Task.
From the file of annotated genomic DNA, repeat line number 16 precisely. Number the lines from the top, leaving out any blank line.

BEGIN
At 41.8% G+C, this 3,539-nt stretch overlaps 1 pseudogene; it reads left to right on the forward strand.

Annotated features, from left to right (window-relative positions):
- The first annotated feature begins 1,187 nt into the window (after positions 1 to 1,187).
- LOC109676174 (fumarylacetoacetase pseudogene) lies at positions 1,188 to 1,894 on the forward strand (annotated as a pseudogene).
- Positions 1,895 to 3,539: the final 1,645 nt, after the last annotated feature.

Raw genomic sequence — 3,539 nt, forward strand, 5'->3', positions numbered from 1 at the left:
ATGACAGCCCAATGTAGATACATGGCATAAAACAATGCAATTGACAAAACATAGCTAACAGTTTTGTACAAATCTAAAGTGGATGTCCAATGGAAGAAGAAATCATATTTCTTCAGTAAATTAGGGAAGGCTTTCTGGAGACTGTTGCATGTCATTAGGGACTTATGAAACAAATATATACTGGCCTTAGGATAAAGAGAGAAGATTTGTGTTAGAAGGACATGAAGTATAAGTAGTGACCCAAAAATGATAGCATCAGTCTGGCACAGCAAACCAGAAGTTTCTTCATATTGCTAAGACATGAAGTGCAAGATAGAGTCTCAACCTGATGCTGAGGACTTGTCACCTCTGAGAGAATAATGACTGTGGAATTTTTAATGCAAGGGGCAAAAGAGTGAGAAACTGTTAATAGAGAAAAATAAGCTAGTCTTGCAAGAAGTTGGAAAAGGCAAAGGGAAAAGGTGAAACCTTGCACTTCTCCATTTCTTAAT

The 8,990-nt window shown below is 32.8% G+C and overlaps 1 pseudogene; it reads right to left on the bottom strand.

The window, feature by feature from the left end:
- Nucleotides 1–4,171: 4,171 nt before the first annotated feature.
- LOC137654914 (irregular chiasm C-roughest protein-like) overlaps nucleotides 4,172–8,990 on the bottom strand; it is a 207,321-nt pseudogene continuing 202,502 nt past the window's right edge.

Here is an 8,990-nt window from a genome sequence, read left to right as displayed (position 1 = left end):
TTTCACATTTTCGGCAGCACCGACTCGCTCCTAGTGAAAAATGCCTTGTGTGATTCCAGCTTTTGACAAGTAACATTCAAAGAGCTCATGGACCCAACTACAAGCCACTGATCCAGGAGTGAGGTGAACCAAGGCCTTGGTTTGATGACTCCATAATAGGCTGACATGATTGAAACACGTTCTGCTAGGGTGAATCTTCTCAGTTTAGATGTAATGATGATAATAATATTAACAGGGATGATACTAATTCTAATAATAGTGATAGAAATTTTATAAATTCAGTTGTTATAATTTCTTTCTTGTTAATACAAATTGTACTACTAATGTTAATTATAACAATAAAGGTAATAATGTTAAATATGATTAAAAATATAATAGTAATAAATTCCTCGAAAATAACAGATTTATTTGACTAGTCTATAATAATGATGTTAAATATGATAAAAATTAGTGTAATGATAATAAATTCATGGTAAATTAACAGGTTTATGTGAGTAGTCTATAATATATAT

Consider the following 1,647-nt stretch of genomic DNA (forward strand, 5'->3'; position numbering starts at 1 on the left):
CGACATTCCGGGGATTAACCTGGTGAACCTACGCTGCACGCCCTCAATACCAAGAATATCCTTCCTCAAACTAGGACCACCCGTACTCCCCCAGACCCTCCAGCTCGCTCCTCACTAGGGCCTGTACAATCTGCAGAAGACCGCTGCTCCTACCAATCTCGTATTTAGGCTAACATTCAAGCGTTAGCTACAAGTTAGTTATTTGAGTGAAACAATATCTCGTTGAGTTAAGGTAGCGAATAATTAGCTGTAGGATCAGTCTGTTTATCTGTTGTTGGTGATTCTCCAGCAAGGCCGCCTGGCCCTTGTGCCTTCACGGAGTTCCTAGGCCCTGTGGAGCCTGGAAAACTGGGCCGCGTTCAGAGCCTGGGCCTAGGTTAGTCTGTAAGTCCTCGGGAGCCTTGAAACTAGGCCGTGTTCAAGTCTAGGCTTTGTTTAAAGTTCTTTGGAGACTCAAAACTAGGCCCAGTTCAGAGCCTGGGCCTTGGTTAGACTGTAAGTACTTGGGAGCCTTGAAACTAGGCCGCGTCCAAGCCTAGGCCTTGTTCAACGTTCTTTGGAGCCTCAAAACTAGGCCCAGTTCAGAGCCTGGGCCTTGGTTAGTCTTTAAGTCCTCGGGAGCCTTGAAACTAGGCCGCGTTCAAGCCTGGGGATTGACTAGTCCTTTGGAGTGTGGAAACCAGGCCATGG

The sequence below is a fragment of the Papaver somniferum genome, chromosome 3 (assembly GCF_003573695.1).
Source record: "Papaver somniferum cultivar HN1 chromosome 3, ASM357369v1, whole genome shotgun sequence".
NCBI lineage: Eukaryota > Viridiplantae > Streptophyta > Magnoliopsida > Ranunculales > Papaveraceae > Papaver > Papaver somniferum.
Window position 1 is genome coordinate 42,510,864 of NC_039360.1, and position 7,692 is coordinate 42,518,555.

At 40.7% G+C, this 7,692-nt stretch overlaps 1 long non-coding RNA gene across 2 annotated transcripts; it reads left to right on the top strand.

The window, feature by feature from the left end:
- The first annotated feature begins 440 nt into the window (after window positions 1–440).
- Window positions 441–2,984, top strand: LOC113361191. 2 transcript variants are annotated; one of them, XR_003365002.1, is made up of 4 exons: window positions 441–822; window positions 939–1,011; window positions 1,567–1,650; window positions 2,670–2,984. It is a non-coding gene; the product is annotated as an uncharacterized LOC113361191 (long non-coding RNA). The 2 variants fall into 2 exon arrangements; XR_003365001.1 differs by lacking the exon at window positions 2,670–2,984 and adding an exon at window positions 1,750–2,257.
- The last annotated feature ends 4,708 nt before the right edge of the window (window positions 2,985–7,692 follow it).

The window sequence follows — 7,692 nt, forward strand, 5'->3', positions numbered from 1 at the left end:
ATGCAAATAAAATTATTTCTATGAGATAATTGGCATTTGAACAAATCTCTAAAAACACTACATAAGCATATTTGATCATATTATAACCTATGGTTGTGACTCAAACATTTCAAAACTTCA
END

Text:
The sequence below is a fragment of the Papaver somniferum genome, chromosome 3 (assembly GCF_003573695.1).